The Endocannabinoid System: A Beginner’s Guide

Article by Leaf Science

The Endocannabinoid System: A Beginner’s Guide. Learn more about the endocannabinoid system and how it affects your health.

The endocannabinoid system is a biological system which plays many important roles in the human body. It is also responsible for the physical and psychological effects of cannabis.

Scientists first discovered the system while trying to understand the effects of cannabis, and named it the endocannabinoid system for this reason.

Endo stands for endogenous, which means originating within the body. Cannabinoidrefers to the group of compounds that activate this system.

The endocannabinoid system is a major target of medical research because of its widespread effects and therapeutic potential. While scientists have sorted out the basics of this fascinating system, much more remains to be uncovered.

What are Cannabinoids?

Cannabinoids are the chemical messengers for the endocannabinoid system. While many different cannabinoids exist, they all fall under two categories: endogenous or exogenous.

Endogenous means originating inside the body. Also known as endocannabinoids, these compounds are produced naturally by the human body. They interact with cannabinoid receptors to regulate basic functions including mood, memory, appetite, pain, sleep, and many more.

Exogenous means originating outside the body. The cannabinoids found in marijuana, such as tetrahydrocannabinol (THC) and cannabidiol (CBD), are considered exogenous. When consumed, they also interact with cannabinoid receptors to produce physical and psychological effects in the body.

What are Cannabinoid Receptors?

You may be wondering, what exactly are receptors? As their name suggests, receptors are message receivers. Messages come in the form of chemical messengers binding to the receptor. These messages produce a characteristic effect within the body.

The endocannabinoid system has two receptors: CB1 and CB2. Each receptor responds to different cannabinoids, but some cannabinoids can interact with both.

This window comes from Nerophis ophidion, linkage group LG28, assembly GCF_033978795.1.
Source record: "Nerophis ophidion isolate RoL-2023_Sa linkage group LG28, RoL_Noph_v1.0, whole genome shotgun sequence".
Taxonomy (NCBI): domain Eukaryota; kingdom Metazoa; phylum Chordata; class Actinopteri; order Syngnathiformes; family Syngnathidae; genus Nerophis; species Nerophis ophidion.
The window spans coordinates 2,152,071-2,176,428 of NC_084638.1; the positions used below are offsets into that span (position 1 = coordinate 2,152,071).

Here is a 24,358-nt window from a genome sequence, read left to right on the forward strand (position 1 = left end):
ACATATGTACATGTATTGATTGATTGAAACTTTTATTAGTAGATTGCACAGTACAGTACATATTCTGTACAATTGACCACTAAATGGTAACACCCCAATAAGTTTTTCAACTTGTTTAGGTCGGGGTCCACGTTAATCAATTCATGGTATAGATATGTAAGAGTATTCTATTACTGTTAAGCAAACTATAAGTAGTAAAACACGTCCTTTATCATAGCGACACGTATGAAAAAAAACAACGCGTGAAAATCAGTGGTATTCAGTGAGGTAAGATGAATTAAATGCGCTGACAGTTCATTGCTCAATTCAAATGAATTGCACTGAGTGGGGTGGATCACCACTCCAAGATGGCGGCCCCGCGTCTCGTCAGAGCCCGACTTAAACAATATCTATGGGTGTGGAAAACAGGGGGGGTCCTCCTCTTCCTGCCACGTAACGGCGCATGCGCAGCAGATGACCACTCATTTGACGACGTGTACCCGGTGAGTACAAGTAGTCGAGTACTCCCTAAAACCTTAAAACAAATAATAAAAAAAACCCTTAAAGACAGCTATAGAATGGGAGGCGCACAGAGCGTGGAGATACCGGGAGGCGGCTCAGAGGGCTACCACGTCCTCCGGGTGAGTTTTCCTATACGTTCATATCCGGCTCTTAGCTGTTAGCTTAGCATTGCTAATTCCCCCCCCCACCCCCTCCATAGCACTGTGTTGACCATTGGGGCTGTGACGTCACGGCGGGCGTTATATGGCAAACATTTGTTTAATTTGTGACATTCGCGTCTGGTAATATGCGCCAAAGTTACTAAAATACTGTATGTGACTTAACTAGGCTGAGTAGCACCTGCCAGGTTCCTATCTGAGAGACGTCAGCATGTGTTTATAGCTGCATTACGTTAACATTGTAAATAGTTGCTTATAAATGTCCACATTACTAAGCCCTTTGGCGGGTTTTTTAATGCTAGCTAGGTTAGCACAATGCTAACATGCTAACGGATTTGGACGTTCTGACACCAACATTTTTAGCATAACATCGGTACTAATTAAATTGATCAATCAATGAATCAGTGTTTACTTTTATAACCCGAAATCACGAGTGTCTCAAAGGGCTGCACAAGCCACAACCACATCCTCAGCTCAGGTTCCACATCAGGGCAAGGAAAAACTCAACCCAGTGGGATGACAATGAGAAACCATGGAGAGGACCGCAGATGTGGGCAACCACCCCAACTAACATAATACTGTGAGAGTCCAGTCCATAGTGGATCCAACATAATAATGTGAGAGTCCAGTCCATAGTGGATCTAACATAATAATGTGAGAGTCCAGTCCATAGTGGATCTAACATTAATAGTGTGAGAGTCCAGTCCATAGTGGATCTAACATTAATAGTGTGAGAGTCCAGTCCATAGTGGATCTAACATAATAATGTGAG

The distribution of CB1 and CB2 receptors within the body and brain explains why cannabinoids have certain effects.

CB1 receptors are found throughout the body, but are mostly present in the brain and spinal cord. They are concentrated in brain regions associated with the behaviors they influence.

For example, there are CB1 receptors in the hypothalamus, which is involved with appetite regulation, and the amygdala, which plays a role in memory and emotional processing. CB1 receptors are also found in nerve endings where they act to reduce sensations of pain.

CB2 receptors tend to be found in the peripheral nervous system. They are especially concentrated in immune cells. When CB2 receptors are activated, they work to reduce inflammation. Inflammation is an immune response which is believed to play a role in many diseases and conditions.

With respect to the cannabinoids found in cannabis, researchers have found that THC binds to both CB1 and CB2 receptors, activating them just like an endocannabinoid.

CBD does not bind directly to cannabinoid receptors. Instead, CBD works by inhibiting an enzyme called FAAH, which is responsible for the breakdown of anandamide — the most important endocannabinoid in the body. When FAAH is inhibited, it cannot break down anandamide at its normal rate. This leads to a buildup of anandamide in the brain.

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